Tag Archives: Daniel

Veil of Tears 107: In the Dark

107 lion-515029_1280 designerpoint pixabay

So the king gave the order, and they brought Daniel and threw him into the lions’ den. The king said to Daniel, “May your God, whom you serve continually, rescue you!” Daniel 6:16 NIV

At the time of writing, my heart is heavy because of several swords of Damocles that are hanging over myself and my loved ones. They are things that will decide our futures, where we live and how we live. If the sword falls one way, we might find freedom, another, and we’ll be trapped or hurt. Things aren’t exactly going to plan. My plan that is. And I think of Daniel, about to be thrown into the lions’ den, and though of course his peril was far greater than ours, I wonder if he thought along similar lines. “This wasn’t really how I imagined it would be, Lord, to follow you, to pray so fervently for your people, and care about their well-being, and end up preparing to be torn limb from limb.”

“Is this really your plan?!” We cry in out in our hearts. “Is this seriously the best you could come up with?”

And we think and feel like that because we can’t see what God can see. Because it does look back to front and topsy-turvy, and it really does hurt. And waiting for lions to devour us is pretty scary. But, suppose God is even greater than we imagine, and the lions are going to have their mouths shut by an angel he sends? And then our faith will be even stronger, and our blessings more obvious to count, and our gratitude deeper and set on wiser foundations.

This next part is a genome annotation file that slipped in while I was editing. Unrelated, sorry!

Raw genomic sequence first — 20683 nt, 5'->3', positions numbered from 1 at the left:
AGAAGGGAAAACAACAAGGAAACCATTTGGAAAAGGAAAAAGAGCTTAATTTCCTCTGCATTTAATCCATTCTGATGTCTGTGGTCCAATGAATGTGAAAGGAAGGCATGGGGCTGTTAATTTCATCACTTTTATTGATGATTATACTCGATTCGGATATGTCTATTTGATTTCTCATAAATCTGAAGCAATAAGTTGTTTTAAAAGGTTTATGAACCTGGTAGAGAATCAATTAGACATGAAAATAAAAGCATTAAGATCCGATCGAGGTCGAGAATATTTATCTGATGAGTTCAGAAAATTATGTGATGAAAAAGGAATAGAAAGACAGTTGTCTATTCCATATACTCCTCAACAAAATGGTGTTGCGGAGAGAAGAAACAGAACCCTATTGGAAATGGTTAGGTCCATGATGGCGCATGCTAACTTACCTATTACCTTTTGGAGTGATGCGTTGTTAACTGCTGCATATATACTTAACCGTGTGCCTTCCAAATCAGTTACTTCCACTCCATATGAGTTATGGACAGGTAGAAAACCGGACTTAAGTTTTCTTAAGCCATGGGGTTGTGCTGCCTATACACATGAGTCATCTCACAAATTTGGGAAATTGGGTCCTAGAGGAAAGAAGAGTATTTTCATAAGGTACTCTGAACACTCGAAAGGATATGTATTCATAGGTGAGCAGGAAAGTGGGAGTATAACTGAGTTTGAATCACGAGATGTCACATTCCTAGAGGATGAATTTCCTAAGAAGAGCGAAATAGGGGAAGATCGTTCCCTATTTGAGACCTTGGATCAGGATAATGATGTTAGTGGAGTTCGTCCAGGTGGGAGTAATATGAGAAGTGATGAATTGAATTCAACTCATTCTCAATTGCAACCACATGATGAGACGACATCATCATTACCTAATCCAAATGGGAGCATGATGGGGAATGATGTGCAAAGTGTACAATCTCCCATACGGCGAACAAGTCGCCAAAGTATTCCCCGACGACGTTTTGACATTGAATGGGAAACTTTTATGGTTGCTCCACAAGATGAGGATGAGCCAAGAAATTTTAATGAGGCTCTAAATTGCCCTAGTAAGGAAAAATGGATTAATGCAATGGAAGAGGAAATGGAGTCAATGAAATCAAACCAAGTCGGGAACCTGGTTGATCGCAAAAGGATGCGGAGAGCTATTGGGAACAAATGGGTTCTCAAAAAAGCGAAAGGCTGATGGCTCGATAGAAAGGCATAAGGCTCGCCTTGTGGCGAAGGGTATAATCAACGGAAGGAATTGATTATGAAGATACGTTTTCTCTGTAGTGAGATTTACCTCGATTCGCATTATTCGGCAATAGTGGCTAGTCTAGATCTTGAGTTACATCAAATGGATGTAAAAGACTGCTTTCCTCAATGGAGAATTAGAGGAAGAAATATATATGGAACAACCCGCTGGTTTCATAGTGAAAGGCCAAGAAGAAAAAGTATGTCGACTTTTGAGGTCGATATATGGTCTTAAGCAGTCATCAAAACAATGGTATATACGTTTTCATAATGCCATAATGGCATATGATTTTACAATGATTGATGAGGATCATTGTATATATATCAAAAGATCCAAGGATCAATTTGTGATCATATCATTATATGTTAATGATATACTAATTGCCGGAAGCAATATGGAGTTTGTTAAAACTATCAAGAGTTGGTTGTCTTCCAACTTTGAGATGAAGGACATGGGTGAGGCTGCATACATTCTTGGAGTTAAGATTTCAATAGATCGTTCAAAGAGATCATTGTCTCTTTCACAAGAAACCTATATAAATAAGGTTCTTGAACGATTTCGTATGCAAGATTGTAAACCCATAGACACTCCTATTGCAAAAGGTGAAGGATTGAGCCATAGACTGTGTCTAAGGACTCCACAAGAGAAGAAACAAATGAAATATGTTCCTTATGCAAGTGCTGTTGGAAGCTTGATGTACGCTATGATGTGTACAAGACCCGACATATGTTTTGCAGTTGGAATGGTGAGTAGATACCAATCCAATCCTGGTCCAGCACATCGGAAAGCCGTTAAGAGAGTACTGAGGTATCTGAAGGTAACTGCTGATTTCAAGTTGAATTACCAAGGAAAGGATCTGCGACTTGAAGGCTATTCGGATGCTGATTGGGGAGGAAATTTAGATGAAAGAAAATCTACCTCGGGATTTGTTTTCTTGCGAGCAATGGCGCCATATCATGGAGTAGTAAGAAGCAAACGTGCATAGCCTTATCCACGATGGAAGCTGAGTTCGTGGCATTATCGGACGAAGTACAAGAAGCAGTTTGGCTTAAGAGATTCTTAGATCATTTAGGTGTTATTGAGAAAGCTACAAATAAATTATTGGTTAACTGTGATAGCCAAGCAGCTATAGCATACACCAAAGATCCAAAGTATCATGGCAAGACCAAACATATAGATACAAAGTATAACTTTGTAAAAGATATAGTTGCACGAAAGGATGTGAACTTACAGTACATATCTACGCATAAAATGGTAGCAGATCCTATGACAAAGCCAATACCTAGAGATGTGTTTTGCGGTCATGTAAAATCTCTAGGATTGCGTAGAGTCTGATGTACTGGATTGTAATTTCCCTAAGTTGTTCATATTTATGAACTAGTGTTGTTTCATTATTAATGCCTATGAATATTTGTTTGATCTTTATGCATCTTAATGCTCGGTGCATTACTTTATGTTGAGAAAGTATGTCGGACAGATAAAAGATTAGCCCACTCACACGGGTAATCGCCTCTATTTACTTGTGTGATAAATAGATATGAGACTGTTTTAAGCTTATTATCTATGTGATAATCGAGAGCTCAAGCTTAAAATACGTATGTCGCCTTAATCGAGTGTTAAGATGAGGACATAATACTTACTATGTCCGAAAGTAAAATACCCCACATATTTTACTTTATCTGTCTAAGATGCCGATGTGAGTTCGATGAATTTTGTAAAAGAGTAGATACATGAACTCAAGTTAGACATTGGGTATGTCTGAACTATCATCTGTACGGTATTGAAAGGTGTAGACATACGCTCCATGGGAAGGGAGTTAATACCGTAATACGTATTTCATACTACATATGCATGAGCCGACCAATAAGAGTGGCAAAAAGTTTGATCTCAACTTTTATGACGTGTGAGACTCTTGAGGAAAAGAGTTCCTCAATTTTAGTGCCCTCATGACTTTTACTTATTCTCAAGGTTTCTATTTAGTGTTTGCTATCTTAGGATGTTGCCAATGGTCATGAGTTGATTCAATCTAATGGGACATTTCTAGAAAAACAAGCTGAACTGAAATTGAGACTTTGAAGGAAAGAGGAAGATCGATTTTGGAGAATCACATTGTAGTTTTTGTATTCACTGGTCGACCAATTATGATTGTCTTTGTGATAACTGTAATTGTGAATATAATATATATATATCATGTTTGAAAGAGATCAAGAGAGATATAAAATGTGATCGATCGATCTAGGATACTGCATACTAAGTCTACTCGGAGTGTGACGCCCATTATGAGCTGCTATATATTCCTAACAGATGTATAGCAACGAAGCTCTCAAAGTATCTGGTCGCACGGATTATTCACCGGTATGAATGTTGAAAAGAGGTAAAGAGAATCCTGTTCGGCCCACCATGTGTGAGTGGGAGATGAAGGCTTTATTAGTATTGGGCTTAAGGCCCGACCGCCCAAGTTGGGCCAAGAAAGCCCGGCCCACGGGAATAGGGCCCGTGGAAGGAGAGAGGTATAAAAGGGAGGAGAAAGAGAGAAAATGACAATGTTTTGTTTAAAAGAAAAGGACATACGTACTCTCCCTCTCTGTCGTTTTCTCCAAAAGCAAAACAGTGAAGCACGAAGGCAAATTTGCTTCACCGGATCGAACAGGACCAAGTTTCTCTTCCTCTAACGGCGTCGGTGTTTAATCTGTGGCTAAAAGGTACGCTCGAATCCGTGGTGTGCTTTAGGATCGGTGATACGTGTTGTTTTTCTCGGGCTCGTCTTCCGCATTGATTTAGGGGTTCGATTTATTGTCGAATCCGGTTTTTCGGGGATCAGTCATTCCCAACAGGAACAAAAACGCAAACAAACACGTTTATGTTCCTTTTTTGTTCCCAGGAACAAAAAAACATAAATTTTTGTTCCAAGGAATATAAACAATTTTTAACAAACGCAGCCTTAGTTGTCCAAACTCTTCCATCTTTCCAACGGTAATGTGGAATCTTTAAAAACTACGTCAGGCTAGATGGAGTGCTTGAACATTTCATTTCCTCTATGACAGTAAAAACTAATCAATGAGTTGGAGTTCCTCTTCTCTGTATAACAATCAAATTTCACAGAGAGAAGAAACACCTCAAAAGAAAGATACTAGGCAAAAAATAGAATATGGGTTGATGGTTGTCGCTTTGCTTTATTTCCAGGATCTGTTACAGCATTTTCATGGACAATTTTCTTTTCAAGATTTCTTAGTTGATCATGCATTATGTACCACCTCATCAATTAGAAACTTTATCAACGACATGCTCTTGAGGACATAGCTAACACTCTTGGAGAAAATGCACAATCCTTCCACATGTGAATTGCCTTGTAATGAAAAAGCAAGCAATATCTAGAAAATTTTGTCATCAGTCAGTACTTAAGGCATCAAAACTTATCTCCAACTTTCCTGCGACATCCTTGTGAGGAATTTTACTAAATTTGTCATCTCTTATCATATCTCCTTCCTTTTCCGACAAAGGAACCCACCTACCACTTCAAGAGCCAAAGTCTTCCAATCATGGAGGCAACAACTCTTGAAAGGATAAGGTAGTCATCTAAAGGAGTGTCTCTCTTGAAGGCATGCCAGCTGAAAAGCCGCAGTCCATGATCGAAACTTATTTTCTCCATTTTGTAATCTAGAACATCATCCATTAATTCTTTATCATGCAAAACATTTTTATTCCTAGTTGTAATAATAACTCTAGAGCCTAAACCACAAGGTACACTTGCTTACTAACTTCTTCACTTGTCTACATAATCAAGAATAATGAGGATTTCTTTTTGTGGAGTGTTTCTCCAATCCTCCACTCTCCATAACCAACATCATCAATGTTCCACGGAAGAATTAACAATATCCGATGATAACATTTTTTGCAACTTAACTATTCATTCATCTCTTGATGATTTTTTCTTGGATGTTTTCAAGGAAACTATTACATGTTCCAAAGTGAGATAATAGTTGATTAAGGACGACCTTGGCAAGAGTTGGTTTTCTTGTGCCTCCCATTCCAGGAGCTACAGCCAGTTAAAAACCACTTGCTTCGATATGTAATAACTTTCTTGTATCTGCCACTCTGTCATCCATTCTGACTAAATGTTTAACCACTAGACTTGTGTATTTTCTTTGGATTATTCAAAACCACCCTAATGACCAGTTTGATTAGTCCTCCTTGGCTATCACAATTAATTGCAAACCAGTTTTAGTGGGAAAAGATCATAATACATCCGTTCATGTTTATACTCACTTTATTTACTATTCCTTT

So no, I can’t see in the dark whether there is an angel standing guard or not. I don’t know if those mouths are shut tight or bearing glistening sharp teeth at me, jowls slathering at the thought of tearing the flesh from my bones. No more do I know why the Lord keeps us in the dark so many times in our lives. But I do know that I can trust him, whatever happens. I do know that even when Nebuchadnezzar’s guards roll that stone across the mouth of the den, with me on the wrong side of it, that my God is the one who knows how to rescue me, and that he has a history of setting his hapless beloveds free, of calling them out of caves, of shutting the mouths of lions and opening the mouths of tombs.

©Keren Dibbens-Wyatt

Photo from Pixabay

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52: Stumbling

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Some of the wise will stumble, so that they may be refined, purified and made spotless until the time of the end, for it will still come at the appointed time.” Daniel 11:35 NIV